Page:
Two well-preserved kilns of the Byzantine era were discovered in the area Gratsani in Kozani, northern Greece, during works for the construction of a sub-station at the West Askio wind farm. The archaeologists that made the discovery believe that the kilns, along with the ancient warehouses found on the site, belong to a Byzantine-era pottery workshop.
According the head of the Kozani Antiquities Ephorate Areti Hondrogianni, "one of the two kilns is in a very good condition, with an area of 10 square metres and a rack that has almost 200 apertures and is supported on 10 arched pillars." The archaeologists observed that all the apertures in the kilns were very carefully blocked with stones and tiles, while both its entrances were sealed. They came to the conclusion that the owners had temporarily closed the workshop with the prospect of using it again in the future. The workshop appears to belong to a nearby settlement that has not yet surfaced, on which there is no further information.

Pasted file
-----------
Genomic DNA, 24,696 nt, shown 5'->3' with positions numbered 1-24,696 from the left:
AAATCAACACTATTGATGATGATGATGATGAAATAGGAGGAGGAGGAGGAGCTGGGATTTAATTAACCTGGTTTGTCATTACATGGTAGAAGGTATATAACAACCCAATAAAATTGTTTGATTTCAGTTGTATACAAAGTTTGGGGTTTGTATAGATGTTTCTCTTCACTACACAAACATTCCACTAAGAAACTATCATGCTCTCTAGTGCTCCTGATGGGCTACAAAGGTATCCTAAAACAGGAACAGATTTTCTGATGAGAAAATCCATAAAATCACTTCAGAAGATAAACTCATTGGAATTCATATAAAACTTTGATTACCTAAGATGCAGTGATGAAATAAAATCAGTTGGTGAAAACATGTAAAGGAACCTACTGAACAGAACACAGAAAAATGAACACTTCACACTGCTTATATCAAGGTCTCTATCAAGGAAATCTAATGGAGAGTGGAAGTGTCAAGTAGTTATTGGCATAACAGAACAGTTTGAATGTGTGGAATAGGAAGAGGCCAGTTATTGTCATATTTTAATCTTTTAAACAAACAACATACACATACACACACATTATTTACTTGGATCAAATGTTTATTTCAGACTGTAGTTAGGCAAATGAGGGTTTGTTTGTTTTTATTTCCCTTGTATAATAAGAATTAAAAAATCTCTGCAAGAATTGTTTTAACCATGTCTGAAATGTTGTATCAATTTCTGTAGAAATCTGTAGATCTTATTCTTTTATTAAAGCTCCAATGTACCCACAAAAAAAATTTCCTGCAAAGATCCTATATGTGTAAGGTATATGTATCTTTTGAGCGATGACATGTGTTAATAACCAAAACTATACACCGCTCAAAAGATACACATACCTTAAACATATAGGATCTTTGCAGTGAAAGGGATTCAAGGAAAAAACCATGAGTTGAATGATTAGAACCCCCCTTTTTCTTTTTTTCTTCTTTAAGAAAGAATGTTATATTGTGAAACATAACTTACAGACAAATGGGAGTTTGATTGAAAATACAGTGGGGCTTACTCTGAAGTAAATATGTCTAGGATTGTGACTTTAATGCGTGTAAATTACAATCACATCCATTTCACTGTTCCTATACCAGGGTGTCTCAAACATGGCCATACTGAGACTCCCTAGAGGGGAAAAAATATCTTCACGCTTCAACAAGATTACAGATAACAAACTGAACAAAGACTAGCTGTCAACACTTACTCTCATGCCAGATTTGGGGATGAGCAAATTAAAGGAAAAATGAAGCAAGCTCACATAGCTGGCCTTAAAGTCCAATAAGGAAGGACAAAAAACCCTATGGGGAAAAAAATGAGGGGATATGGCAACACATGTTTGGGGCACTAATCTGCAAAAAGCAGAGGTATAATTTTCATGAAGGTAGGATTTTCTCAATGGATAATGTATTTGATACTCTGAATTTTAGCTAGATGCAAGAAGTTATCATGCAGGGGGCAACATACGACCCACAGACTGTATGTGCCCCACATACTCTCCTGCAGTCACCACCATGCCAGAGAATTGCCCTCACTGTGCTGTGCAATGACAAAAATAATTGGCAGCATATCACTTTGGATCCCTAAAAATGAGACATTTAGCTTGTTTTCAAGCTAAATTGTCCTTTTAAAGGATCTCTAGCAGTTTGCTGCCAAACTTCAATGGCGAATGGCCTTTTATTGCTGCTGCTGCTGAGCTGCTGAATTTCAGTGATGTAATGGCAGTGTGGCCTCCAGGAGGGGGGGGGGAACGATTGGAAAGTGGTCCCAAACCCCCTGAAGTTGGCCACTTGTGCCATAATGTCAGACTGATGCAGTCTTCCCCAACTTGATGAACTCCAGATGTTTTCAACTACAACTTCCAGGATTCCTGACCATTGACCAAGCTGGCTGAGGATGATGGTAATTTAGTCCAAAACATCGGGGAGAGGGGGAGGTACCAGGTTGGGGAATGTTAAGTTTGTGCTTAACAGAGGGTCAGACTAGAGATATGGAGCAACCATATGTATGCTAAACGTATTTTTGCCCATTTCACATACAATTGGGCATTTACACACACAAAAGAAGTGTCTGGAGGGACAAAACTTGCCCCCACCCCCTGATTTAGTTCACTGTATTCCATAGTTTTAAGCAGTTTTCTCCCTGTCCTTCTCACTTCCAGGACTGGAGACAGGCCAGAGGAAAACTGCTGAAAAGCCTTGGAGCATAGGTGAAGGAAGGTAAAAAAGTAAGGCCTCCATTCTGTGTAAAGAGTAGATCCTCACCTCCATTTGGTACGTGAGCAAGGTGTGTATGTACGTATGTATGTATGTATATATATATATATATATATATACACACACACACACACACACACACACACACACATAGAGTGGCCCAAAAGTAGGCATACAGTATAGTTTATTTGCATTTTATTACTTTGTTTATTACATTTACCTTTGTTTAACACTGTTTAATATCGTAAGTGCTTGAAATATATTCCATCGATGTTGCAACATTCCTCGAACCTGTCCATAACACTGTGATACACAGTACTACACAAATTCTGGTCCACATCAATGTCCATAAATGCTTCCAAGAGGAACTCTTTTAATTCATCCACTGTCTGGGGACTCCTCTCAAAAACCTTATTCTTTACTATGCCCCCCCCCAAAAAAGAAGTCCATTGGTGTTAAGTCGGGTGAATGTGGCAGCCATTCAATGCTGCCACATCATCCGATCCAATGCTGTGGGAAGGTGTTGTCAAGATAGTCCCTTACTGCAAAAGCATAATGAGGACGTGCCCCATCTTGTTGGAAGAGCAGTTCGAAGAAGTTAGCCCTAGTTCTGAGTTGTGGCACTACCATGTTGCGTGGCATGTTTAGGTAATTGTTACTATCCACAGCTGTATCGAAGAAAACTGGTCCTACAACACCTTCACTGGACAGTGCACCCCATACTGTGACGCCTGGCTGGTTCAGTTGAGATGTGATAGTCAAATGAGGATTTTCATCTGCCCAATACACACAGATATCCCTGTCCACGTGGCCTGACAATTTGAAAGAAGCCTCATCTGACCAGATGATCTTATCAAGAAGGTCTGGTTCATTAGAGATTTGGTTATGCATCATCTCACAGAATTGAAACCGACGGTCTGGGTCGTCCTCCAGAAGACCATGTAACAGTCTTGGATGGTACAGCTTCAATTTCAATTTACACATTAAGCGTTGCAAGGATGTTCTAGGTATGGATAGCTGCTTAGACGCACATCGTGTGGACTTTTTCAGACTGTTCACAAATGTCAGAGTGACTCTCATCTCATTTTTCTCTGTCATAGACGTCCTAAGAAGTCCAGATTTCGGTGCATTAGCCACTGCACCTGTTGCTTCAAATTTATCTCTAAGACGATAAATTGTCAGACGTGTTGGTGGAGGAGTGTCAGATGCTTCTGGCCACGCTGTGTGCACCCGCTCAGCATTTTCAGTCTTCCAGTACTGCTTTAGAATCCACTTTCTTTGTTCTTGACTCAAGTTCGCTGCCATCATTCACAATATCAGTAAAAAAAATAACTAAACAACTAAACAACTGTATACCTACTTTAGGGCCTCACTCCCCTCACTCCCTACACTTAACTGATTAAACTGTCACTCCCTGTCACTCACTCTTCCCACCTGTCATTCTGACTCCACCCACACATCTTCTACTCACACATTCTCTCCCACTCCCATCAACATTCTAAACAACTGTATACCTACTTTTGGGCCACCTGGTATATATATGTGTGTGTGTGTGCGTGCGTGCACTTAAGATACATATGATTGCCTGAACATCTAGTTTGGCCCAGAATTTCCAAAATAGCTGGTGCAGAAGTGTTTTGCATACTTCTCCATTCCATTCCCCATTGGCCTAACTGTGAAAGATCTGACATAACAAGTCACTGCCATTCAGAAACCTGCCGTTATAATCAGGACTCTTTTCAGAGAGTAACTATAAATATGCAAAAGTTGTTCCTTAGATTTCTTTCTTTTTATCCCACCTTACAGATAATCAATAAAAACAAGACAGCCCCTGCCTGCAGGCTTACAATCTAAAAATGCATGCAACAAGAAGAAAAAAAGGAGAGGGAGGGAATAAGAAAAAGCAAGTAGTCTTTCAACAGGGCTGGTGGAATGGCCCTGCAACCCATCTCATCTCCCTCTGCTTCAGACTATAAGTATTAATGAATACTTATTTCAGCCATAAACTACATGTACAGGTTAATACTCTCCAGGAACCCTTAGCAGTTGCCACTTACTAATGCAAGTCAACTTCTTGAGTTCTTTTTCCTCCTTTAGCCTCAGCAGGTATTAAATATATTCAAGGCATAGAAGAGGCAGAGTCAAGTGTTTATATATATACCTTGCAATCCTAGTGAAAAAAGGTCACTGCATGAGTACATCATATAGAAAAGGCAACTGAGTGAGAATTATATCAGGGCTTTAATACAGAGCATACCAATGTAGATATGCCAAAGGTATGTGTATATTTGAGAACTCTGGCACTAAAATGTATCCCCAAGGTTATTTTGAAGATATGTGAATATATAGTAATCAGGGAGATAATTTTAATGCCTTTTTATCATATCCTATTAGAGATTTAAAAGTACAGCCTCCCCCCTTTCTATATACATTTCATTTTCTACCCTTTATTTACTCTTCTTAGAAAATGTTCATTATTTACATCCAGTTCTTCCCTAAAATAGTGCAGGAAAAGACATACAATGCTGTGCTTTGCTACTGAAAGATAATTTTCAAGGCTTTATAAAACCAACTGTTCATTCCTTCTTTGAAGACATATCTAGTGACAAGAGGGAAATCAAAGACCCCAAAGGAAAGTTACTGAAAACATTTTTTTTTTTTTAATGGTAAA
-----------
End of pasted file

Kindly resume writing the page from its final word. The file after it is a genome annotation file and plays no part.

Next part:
The archaeologist responsible for the excavation, Sofia Eleftheriadou, told the Athens-Macedonian News Agency that "the two kilns are the first unearthed in the region of Kozani and constitute a very important find, not only for the dating but also because their firing rack is solid, something that is rarely preserved throughout the years."
A few kilometres away, the works for the transfer of electricity from the wind farm revealed a 30 square metre building that dates back to the Bronze Age (1600-1100 BC). The building appears to be similar with other buildings of the same era that have been unearthed in the regions of Florina and Kastoria. Next to the building was a grave, probably belonging to a woman.
Hondrogianni said that the Ephorate is in close cooperation with the company responsible for the wind farm's construction in order for "a closed roof to be constructed, at the company's expense, not only to protect but also to make the site accessible to visitors."